Today I am posting as part of a writing process bog tour – my thanks to Kathryn Freeman for inviting me. Here’s a link to Kathryn’s blog. http://kathrynfreeman.co.uk/category/blog/ Kathryn writes for romantic Choc Lit, and her current hero is a racing driver. Must have involved a lot of very interesting research…
So, as part of the tour I have to post my answers to 4 questions about my writing and the way I write.
1. What am I working on? I’m currently working on my 3rd women’s fiction novel and a romance novel. Both these books have a theme of deception, and as always with my writing, they’re about self-esteem and personal growth as well as love. I’ve also just got a historical romance set in the First World War down from the attic to read through – I wrote it a long time ago, but with it being the anniversary of the start of WWI, it might be worth taking another look at. My initial glance tells me that my heroine is a bit of a wimp, so it needs some work!
2. How does my work differ from others of its genre? Hmm, tricky one – I’m tempted to say, “ask my readers”. But actually, the feedback I’ve had from several people about The Goddess Workshop and The Dare Club is that the subject matter/premises are quite original. People find this refreshing, but it does make the books harder to place, because people do like to pigeonhole books. STOP PRESS! I have written a short story – Emma’s Choice – aimed at readers who haven’t read The Dare Club yet, to give them a taste of the novel. Emma’s Choice is FREE from today, 10th Feb until Friday 14th Feb. OK, advert over!
3. Why do I write what I do? Well, I’m lucky enough to have been able to write in a wide range of genres since as well as women’s fiction/romance, I also write readers for people learning to speak English. These have included romances, but also fantasy, a thriller, horror, human interest, fact books… I do enjoy variety and challenge with my writing. But to relate the question to my women’s fiction novels, I’ve always been interested in groups of people who are thrown together and have to get along. This is what happens in both The Goddess Workshop and The Dare Club, and it’s something I’ve experienced myself through my teaching and by going on adventure holidays alone. At first there are tensions, but gradually the group bonds as it has a common aim. In my novels the aims are improved self-confidence and self-esteem. My books are about empowerment, and that’s something that is very important to me personally.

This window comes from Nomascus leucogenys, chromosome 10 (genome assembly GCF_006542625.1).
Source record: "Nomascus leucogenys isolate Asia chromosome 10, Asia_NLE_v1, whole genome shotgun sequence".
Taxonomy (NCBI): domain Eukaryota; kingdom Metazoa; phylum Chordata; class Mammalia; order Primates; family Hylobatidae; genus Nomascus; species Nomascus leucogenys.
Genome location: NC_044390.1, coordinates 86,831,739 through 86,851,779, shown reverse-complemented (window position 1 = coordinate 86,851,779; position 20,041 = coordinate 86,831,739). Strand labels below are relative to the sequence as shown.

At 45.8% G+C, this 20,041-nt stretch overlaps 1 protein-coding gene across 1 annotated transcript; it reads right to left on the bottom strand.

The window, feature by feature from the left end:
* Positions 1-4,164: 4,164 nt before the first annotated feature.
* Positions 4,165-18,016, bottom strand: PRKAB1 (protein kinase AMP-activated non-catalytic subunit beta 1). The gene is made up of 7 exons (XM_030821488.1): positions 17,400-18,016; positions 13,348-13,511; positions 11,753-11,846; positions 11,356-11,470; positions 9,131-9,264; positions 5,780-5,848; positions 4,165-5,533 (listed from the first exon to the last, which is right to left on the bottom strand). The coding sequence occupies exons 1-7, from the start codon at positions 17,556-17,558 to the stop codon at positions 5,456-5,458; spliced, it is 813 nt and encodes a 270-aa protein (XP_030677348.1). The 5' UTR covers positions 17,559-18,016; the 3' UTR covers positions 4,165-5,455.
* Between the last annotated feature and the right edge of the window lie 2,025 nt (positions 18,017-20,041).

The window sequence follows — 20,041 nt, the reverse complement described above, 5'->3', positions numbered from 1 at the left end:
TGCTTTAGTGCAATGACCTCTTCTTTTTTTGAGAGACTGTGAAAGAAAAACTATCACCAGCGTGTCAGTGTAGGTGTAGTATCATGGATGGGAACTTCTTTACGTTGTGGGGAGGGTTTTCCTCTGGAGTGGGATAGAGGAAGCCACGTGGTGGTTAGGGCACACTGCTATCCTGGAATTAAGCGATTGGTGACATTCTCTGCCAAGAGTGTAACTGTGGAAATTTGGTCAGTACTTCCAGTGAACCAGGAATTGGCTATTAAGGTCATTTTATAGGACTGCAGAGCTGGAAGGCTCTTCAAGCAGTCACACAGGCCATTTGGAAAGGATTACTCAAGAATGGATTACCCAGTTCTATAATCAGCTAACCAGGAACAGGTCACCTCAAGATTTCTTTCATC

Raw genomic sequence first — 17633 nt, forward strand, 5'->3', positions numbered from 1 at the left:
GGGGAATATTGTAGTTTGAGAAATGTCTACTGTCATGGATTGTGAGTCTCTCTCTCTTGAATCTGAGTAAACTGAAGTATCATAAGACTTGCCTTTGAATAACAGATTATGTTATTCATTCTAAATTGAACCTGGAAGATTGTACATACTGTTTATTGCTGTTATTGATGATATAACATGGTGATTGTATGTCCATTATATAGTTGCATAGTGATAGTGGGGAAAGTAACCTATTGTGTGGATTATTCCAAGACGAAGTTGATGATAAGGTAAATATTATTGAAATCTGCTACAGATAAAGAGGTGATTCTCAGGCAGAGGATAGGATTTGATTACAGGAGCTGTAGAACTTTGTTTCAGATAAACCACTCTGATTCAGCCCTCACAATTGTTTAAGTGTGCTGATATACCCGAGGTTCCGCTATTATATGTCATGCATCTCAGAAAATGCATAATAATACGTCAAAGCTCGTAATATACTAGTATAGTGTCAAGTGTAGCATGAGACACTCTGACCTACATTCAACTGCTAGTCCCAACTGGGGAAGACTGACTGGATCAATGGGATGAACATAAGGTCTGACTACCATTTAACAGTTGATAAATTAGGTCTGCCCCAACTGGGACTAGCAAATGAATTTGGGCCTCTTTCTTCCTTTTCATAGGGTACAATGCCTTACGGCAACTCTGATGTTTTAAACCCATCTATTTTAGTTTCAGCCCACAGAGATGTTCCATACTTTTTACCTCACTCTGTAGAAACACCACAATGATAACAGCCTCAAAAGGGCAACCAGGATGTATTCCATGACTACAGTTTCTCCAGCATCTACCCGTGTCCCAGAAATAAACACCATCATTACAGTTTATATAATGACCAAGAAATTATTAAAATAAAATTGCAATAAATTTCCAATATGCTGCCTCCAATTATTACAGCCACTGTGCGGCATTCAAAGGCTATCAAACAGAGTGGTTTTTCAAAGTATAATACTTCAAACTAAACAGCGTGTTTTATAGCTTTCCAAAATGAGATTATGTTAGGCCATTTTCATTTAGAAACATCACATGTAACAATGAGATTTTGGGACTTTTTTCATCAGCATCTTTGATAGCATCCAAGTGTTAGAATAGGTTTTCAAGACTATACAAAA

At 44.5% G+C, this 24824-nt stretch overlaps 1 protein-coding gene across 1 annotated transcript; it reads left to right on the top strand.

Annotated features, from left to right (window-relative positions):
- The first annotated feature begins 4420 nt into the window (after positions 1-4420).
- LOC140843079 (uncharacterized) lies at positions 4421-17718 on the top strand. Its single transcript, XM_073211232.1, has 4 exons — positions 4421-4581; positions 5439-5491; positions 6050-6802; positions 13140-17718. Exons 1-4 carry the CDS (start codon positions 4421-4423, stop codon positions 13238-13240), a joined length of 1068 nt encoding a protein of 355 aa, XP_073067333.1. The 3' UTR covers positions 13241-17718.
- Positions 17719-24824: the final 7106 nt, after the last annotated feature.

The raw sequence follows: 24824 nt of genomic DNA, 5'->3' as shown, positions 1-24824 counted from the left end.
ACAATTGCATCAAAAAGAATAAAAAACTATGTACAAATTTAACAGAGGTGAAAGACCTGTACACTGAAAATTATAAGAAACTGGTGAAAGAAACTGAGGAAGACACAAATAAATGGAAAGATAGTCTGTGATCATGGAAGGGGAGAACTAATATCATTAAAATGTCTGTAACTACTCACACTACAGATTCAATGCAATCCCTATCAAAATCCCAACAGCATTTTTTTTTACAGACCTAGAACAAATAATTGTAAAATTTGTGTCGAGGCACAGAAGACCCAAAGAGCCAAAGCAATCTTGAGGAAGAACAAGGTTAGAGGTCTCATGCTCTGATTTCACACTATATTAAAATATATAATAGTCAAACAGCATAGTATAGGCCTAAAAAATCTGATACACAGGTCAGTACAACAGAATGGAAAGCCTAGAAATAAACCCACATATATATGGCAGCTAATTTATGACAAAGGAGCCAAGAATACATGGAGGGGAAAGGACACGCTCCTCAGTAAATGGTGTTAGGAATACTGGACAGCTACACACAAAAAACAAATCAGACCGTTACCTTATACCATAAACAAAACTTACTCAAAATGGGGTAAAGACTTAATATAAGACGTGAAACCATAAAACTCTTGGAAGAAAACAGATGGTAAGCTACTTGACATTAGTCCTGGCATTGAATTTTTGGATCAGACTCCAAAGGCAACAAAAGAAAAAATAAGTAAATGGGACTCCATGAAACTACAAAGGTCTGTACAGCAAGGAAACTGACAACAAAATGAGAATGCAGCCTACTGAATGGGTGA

4. How does my writing process work? It depends. Sometimes I write a book very quickly. Other times life has forced me to leave something and I’ve returned to it years later. But generally once I have an idea – which is often inspired by one character that comes to life for me – I make notes until I feel ready to start. I need to know how a novel is going to end, and I need some touch stones – major events along the way. I also make sure I’m certain of the overall theme of the book. For example, in The Dare Club, which is about a group of newly-separated people challenging each other in an attempt to forget about their problems, the thing that drives the characters and the plot is that by the end they will all have learned that the most challenging – and most important – thing of all is to tell people how and what you feel. Keeping a theme in my mind makes a book hang together. Whenever I’ve written without a clear idea of a theme, I’ve usually got lost or had to do countless rewrites. I’m very disciplined about my writing. Sometimes I will start writing in my notebook early in the morning – as early as 5.30am on occasion. When I return from the school run, I type this up and then carry on writing on the computer. After I’ve written about a third of a novel, I feel able to plan the rest of the story in quite a lot of detail, and I do this by brainstorming all my ideas onto post-it notes then arranging them in order. I put this plan up on my wall behind the computer screen and tick scenes off when I’ve written them. Of course things do change sometimes. My characters don’t always agree with my plans!
The writing process blog tour continues next week with 2 people I have met via Twitter. Here’s a bit about them, and I hope you’ll read their posts.
Susan Buchanan lives in Central Scotland with her partner Tony and their baby daughter, Antonia. She is the author of three novels in the contemporary fiction and chicklit genres: Sign of the Times, The Dating Game and The Christmas Spirit. Her fourth novel, What If, is expected to be released summer 2014.
Karen Soutar is a writer by night, and a driving instructor by day, putting her Lady Jekyll and Mrs Hyde personality to good use. She has written stories all her life but started blogging in March 2013 and began publishing her fiction on her blog. Karen writes horror, fantasy and erotica flash fiction and short stories, and is working on her first novel. She is studying Creative Writing with the Open University, and has recently started to dabble in poetry. When not writing or driving, Karen is a devoted rock chick, and self-confessed crazy cat lady. She lives in a village in central Scotland with her husband and three cats.